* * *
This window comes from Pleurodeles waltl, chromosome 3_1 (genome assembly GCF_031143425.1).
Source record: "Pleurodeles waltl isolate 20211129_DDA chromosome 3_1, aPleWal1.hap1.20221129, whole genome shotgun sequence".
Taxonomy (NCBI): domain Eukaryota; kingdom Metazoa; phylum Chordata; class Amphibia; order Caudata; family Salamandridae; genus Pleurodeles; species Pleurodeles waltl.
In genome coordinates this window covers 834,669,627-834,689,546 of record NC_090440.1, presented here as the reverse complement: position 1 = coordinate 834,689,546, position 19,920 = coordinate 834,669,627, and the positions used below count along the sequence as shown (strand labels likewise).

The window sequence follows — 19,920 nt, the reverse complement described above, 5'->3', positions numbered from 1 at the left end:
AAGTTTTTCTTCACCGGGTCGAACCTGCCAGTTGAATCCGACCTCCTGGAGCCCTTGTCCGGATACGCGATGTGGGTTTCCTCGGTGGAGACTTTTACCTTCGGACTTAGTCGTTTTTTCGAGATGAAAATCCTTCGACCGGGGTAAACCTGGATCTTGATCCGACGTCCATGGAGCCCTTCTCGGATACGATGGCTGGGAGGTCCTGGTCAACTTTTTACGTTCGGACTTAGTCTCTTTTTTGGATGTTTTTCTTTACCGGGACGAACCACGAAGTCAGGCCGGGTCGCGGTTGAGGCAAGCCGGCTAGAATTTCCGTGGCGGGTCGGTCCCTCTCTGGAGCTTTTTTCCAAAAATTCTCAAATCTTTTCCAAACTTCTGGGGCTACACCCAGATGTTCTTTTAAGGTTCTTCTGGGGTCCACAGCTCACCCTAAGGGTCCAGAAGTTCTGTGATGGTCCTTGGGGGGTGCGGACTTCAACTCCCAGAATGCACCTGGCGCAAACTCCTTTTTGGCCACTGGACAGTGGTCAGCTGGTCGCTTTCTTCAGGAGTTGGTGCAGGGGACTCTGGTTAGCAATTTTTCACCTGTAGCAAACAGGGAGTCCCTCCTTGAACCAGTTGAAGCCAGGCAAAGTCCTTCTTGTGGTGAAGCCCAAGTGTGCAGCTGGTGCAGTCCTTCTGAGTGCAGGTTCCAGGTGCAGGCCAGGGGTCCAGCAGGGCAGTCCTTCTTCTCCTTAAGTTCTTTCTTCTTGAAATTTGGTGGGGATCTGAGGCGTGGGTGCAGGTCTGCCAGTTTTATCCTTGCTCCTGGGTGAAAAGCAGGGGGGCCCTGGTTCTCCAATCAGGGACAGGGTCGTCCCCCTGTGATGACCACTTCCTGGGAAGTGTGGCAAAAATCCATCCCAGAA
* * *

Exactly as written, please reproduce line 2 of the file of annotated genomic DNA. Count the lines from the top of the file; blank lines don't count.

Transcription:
Source record: "Pleurodeles waltl isolate 20211129_DDA chromosome 3_1, aPleWal1.hap1.20221129, whole genome shotgun sequence".